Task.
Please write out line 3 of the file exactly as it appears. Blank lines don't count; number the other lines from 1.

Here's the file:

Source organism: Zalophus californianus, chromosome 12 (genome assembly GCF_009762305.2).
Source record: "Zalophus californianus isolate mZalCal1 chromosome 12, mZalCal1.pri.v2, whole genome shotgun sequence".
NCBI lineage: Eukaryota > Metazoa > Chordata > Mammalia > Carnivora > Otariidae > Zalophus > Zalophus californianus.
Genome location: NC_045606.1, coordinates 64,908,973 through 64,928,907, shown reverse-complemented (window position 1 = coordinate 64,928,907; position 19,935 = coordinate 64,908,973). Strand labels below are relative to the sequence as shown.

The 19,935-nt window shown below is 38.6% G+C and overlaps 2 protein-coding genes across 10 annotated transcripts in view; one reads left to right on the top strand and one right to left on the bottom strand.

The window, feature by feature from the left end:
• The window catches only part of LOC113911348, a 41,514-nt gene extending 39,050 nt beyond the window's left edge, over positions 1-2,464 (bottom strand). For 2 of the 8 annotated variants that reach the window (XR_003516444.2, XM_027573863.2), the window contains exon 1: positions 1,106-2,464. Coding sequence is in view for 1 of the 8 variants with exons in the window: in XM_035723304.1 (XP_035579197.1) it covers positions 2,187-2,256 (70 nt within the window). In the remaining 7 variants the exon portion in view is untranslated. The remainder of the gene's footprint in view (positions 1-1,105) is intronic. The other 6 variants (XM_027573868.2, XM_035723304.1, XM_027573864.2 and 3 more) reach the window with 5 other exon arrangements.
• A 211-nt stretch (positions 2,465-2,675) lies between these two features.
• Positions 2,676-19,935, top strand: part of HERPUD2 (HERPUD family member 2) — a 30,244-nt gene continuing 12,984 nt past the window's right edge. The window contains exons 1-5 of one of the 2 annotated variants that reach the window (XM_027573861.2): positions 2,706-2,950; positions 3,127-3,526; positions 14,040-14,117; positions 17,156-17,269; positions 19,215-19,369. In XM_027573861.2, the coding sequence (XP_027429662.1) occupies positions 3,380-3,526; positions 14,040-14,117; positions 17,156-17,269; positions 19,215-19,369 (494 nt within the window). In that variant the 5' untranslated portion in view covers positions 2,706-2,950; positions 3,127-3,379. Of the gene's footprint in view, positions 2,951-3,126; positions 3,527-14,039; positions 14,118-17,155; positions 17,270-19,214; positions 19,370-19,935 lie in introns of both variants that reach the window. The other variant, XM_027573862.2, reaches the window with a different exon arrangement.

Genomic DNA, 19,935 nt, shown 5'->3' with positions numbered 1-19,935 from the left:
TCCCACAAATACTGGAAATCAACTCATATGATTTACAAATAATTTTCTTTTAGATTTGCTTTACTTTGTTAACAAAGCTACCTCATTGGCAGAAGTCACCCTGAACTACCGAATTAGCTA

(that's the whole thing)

NCBI lineage: Eukaryota > Metazoa > Chordata > Mammalia > Carnivora > Otariidae > Zalophus > Zalophus californianus.